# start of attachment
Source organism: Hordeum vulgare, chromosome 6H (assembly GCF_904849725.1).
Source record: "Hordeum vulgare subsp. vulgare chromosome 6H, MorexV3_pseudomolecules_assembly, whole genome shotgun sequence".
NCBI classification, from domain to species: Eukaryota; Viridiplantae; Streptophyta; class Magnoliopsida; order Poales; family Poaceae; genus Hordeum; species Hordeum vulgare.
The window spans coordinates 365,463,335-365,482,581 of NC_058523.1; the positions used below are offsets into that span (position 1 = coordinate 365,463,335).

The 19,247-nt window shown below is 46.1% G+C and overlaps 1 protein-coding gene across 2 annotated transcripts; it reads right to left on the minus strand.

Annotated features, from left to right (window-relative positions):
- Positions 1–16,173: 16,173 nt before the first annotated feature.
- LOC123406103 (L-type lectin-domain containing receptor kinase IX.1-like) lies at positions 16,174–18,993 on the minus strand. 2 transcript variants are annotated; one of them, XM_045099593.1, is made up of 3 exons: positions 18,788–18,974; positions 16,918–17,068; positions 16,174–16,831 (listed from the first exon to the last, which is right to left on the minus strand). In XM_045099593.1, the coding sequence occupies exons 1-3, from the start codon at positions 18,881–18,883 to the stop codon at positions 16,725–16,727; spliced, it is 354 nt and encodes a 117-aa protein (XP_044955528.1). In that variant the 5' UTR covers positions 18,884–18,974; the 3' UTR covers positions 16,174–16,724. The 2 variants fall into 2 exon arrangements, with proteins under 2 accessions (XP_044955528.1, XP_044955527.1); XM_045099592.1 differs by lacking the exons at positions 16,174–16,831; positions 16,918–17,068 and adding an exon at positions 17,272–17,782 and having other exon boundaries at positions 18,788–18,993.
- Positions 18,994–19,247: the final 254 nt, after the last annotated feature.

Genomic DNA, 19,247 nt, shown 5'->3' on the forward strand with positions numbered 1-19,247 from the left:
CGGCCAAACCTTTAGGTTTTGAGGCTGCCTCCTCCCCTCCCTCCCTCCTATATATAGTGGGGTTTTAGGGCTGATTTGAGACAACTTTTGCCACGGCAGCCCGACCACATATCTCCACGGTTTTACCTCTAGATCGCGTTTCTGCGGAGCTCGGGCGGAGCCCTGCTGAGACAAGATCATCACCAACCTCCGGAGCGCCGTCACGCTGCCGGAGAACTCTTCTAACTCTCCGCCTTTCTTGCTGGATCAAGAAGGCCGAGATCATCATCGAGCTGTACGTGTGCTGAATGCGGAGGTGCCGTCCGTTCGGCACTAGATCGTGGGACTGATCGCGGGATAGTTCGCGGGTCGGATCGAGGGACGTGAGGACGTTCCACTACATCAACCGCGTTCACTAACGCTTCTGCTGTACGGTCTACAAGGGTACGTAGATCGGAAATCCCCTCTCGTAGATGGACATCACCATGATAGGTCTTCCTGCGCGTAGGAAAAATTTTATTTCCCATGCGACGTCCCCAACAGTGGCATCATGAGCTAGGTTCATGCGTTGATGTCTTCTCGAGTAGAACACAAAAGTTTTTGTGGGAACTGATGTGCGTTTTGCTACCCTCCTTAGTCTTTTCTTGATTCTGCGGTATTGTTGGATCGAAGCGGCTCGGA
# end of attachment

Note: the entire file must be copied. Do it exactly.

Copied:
Source organism: Hordeum vulgare, chromosome 6H (assembly GCF_904849725.1).
Source record: "Hordeum vulgare subsp. vulgare chromosome 6H, MorexV3_pseudomolecules_assembly, whole genome shotgun sequence".
NCBI classification, from domain to species: Eukaryota; Viridiplantae; Streptophyta; class Magnoliopsida; order Poales; family Poaceae; genus Hordeum; species Hordeum vulgare.
The window spans coordinates 365,463,335-365,482,581 of NC_058523.1; the positions used below are offsets into that span (position 1 = coordinate 365,463,335).

The 19,247-nt window shown below is 46.1% G+C and overlaps 1 protein-coding gene across 2 annotated transcripts; it reads right to left on the minus strand.

Annotated features, from left to right (window-relative positions):
- Positions 1–16,173: 16,173 nt before the first annotated feature.
- LOC123406103 (L-type lectin-domain containing receptor kinase IX.1-like) lies at positions 16,174–18,993 on the minus strand. 2 transcript variants are annotated; one of them, XM_045099593.1, is made up of 3 exons: positions 18,788–18,974; positions 16,918–17,068; positions 16,174–16,831 (listed from the first exon to the last, which is right to left on the minus strand). In XM_045099593.1, the coding sequence occupies exons 1-3, from the start codon at positions 18,881–18,883 to the stop codon at positions 16,725–16,727; spliced, it is 354 nt and encodes a 117-aa protein (XP_044955528.1). In that variant the 5' UTR covers positions 18,884–18,974; the 3' UTR covers positions 16,174–16,724. The 2 variants fall into 2 exon arrangements, with proteins under 2 accessions (XP_044955528.1, XP_044955527.1); XM_045099592.1 differs by lacking the exons at positions 16,174–16,831; positions 16,918–17,068 and adding an exon at positions 17,272–17,782 and having other exon boundaries at positions 18,788–18,993.
- Positions 18,994–19,247: the final 254 nt, after the last annotated feature.

Genomic DNA, 19,247 nt, shown 5'->3' on the forward strand with positions numbered 1-19,247 from the left:
CGGCCAAACCTTTAGGTTTTGAGGCTGCCTCCTCCCCTCCCTCCCTCCTATATATAGTGGGGTTTTAGGGCTGATTTGAGACAACTTTTGCCACGGCAGCCCGACCACATATCTCCACGGTTTTACCTCTAGATCGCGTTTCTGCGGAGCTCGGGCGGAGCCCTGCTGAGACAAGATCATCACCAACCTCCGGAGCGCCGTCACGCTGCCGGAGAACTCTTCTAACTCTCCGCCTTTCTTGCTGGATCAAGAAGGCCGAGATCATCATCGAGCTGTACGTGTGCTGAATGCGGAGGTGCCGTCCGTTCGGCACTAGATCGTGGGACTGATCGCGGGATAGTTCGCGGGTCGGATCGAGGGACGTGAGGACGTTCCACTACATCAACCGCGTTCACTAACGCTTCTGCTGTACGGTCTACAAGGGTACGTAGATCGGAAATCCCCTCTCGTAGATGGACATCACCATGATAGGTCTTCCTGCGCGTAGGAAAAATTTTATTTCCCATGCGACGTCCCCAACAGTGGCATCATGAGCTAGGTTCATGCGTTGATGTCTTCTCGAGTAGAACACAAAAGTTTTTGTGGGAACTGATGTGCGTTTTGCTACCCTCCTTAGTCTTTTCTTGATTCTGCGGTATTGTTGGATCGAAGCGGCTCGGA